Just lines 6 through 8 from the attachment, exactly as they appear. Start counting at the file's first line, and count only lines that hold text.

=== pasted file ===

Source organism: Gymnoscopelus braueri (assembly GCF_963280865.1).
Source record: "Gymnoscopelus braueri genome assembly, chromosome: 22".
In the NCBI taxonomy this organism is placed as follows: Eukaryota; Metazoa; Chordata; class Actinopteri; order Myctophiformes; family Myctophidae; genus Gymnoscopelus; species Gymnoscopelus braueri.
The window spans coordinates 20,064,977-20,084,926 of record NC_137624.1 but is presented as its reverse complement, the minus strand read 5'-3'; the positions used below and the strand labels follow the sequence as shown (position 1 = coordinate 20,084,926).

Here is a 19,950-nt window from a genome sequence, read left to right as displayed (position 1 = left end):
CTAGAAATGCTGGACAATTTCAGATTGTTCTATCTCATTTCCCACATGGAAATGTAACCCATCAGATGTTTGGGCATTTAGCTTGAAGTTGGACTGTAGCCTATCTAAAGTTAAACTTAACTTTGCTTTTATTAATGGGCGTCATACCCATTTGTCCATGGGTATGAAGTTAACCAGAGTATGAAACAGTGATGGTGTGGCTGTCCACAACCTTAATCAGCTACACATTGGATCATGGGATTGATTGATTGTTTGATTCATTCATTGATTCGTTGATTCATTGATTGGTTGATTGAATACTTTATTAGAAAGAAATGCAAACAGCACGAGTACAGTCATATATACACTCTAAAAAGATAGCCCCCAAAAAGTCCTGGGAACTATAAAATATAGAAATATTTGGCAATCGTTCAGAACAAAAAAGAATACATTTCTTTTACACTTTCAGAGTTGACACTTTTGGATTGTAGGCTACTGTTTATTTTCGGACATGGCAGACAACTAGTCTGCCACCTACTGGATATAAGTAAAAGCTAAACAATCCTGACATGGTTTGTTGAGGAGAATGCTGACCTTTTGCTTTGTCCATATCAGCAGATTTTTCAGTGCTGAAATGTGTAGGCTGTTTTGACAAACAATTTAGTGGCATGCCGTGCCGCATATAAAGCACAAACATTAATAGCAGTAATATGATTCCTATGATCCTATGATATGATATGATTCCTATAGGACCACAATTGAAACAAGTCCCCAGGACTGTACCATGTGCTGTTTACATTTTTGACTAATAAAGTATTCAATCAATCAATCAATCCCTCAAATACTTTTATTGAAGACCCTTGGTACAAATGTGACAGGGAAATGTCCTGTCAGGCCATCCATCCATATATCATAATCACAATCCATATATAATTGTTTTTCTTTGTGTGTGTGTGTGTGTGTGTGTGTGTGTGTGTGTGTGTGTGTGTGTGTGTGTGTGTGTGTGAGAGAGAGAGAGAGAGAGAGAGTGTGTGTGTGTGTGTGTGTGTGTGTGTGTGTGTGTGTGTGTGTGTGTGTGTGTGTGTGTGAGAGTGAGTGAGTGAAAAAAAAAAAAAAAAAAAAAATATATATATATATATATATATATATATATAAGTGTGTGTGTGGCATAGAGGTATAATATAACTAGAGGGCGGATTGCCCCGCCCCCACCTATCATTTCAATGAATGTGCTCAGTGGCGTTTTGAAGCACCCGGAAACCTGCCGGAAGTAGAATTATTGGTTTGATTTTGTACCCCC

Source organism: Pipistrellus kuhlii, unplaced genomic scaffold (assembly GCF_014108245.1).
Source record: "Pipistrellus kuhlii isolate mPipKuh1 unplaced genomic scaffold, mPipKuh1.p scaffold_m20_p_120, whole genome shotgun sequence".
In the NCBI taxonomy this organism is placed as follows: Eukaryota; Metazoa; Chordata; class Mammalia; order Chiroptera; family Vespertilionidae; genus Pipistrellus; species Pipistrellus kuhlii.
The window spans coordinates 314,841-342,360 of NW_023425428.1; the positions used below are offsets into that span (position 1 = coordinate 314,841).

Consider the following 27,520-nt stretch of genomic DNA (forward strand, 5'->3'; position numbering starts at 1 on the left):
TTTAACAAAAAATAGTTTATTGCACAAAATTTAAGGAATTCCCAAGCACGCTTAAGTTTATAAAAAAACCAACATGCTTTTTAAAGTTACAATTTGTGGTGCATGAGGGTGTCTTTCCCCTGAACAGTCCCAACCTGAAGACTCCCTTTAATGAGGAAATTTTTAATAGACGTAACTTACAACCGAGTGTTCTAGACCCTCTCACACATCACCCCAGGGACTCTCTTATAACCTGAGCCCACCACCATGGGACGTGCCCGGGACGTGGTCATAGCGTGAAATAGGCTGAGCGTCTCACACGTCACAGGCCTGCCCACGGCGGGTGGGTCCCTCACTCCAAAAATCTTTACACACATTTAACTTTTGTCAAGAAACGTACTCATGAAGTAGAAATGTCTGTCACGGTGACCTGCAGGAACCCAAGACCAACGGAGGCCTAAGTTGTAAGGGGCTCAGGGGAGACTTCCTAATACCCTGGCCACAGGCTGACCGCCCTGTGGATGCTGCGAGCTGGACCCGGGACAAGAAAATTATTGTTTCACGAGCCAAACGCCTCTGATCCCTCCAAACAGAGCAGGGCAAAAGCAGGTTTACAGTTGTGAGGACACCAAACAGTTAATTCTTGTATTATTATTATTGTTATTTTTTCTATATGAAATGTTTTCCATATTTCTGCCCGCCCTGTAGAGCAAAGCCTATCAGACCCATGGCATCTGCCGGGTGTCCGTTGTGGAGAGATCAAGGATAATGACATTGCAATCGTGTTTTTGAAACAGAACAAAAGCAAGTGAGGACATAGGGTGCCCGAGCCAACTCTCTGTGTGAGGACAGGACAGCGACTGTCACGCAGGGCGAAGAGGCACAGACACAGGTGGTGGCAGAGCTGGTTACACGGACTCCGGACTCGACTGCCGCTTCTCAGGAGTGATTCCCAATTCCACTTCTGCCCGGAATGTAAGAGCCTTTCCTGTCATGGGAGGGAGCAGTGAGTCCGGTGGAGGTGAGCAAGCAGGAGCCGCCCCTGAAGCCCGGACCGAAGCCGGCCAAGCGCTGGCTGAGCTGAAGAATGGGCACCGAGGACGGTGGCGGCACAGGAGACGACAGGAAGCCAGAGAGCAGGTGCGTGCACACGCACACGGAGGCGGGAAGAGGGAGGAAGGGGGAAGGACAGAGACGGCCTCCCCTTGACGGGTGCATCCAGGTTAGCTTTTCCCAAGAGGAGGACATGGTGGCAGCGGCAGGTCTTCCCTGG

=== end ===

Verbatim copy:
CTAGAAATGCTGGACAATTTCAGATTGTTCTATCTCATTTCCCACATGGAAATGTAACCCATCAGATGTTTGGGCATTTAGCTTGAAGTTGGACTGTAGCCTATCTAAAGTTAAACTTAACTTTGCTTTTATTAATGGGCGTCATACCCATTTGTCCATGGGTATGAAGTTAACCAGAGTATGAAACAGTGATGGTGTGGCTGTCCACAACCTTAATCAGCTACACATTGGATCATGGGATTGATTGATTGTTTGATTCATTCATTGATTCGTTGATTCATTGATTGGTTGATTGAATACTTTATTAGAAAGAAATGCAAACAGCACGAGTACAGTCATATATACACTCTAAAAAGATAGCCCCCAAAAAGTCCTGGGAACTATAAAATATAGAAATATTTGGCAATCGTTCAGAACAAAAAAGAATACATTTCTTTTACACTTTCAGAGTTGACACTTTTGGATTGTAGGCTACTGTTTATTTTCGGACATGGCAGACAACTAGTCTGCCACCTACTGGATATAAGTAAAAGCTAAACAATCCTGACATGGTTTGTTGAGGAGAATGCTGACCTTTTGCTTTGTCCATATCAGCAGATTTTTCAGTGCTGAAATGTGTAGGCTGTTTTGACAAACAATTTAGTGGCATGCCGTGCCGCATATAAAGCACAAACATTAATAGCAGTAATATGATTCCTATGATCCTATGATATGATATGATTCCTATAGGACCACAATTGAAACAAGTCCCCAGGACTGTACCATGTGCTGTTTACATTTTTGACTAATAAAGTATTCAATCAATCAATCAATCCCTCAAATACTTTTATTGAAGACCCTTGGTACAAATGTGACAGGGAAATGTCCTGTCAGGCCATCCATCCATATATCATAATCACAATCCATATATAATTGTTTTTCTTTGTGTGTGTGTGTGTGTGTGTGTGTGTGTGTGTGTGTGTGTGTGTGTGTGTGTGTGTGTGTGAGAGAGAGAGAGAGAGAGAGAGTGTGTGTGTGTGTGTGTGTGTGTGTGTGTGTGTGTGTGTGTGTGTGTGTGTGTGTGTGTGAGAGTGAGTGAGTGAAAAAAAAAAAAAAAAAAAAAATATATATATATATATATATATATATATATAAGTGTGTGTGTGGCATAGAGGTATAATATAACTAGAGGGCGGATTGCCCCGCCCCCACCTATCATTTCAATGAATGTGCTCAGTGGCGTTTTGAAGCACCCGGAAACCTGCCGGAAGTAGAATTATTGGTTTGATTTTGTACCCCC

Source organism: Pipistrellus kuhlii, unplaced genomic scaffold (assembly GCF_014108245.1).
Source record: "Pipistrellus kuhlii isolate mPipKuh1 unplaced genomic scaffold, mPipKuh1.p scaffold_m20_p_120, whole genome shotgun sequence".